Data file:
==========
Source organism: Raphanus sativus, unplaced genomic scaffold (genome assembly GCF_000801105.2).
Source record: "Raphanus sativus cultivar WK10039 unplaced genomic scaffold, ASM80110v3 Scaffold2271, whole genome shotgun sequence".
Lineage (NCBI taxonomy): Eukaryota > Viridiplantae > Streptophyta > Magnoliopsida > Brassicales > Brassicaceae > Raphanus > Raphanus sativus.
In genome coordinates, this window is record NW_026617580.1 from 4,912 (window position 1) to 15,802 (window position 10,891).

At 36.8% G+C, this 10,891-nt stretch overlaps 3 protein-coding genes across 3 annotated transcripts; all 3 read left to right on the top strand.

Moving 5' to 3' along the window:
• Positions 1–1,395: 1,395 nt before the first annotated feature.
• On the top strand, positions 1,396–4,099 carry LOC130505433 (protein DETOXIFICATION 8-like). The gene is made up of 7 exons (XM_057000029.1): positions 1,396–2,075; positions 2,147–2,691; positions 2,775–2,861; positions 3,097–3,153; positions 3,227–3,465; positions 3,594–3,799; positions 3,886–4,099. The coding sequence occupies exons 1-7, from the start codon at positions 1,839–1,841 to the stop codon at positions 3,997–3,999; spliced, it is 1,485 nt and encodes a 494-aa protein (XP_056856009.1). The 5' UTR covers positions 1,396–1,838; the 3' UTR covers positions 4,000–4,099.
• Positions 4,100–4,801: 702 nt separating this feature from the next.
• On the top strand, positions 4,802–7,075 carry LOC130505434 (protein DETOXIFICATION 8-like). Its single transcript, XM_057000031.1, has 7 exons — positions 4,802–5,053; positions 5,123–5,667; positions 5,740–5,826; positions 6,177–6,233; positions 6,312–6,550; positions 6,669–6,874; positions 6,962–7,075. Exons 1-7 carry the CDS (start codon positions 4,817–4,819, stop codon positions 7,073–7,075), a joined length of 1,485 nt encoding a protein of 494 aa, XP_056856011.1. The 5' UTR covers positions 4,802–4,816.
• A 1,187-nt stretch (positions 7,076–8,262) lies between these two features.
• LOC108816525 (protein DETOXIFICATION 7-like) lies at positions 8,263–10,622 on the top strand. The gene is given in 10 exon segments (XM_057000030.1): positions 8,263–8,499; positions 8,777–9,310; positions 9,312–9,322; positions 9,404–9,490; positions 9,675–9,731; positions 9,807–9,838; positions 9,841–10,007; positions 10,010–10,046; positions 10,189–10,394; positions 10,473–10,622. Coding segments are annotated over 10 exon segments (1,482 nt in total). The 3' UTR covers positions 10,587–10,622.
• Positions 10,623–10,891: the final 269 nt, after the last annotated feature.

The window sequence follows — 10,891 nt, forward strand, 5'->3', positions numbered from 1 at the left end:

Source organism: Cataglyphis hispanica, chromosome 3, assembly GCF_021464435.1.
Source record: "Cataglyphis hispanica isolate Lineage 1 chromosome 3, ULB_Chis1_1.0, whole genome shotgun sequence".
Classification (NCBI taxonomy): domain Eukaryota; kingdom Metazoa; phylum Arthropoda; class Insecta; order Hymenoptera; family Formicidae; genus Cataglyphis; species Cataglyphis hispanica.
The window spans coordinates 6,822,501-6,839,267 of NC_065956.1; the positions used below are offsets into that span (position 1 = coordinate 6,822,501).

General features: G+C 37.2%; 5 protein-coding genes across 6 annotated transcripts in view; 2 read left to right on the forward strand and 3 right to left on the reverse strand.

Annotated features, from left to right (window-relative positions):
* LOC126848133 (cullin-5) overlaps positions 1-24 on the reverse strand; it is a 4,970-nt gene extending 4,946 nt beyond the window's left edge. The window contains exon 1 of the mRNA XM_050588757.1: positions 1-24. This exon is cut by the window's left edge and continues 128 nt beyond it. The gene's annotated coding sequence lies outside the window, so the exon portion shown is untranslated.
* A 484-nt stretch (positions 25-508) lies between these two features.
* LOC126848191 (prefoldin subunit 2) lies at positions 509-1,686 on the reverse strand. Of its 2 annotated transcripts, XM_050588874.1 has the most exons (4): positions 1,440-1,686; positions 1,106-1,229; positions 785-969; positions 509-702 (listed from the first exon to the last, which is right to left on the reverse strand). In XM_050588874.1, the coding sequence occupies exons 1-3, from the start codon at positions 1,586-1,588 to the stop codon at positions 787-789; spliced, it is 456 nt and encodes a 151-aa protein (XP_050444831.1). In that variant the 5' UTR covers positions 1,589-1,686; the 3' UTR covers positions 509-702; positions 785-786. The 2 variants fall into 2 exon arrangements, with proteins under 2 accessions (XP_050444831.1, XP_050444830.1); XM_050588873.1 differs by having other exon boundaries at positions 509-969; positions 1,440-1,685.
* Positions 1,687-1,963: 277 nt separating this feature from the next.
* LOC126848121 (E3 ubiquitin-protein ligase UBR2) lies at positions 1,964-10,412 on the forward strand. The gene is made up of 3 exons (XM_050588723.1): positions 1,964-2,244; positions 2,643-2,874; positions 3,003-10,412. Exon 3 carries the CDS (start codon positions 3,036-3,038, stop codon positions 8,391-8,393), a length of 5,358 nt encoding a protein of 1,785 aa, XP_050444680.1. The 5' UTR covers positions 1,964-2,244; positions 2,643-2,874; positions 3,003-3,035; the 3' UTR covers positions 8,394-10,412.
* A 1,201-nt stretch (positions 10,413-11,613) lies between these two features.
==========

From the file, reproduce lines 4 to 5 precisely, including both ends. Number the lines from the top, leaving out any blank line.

In genome coordinates, this window is record NW_026617580.1 from 4,912 (window position 1) to 15,802 (window position 10,891).

At 36.8% G+C, this 10,891-nt stretch overlaps 3 protein-coding genes across 3 annotated transcripts; all 3 read left to right on the top strand.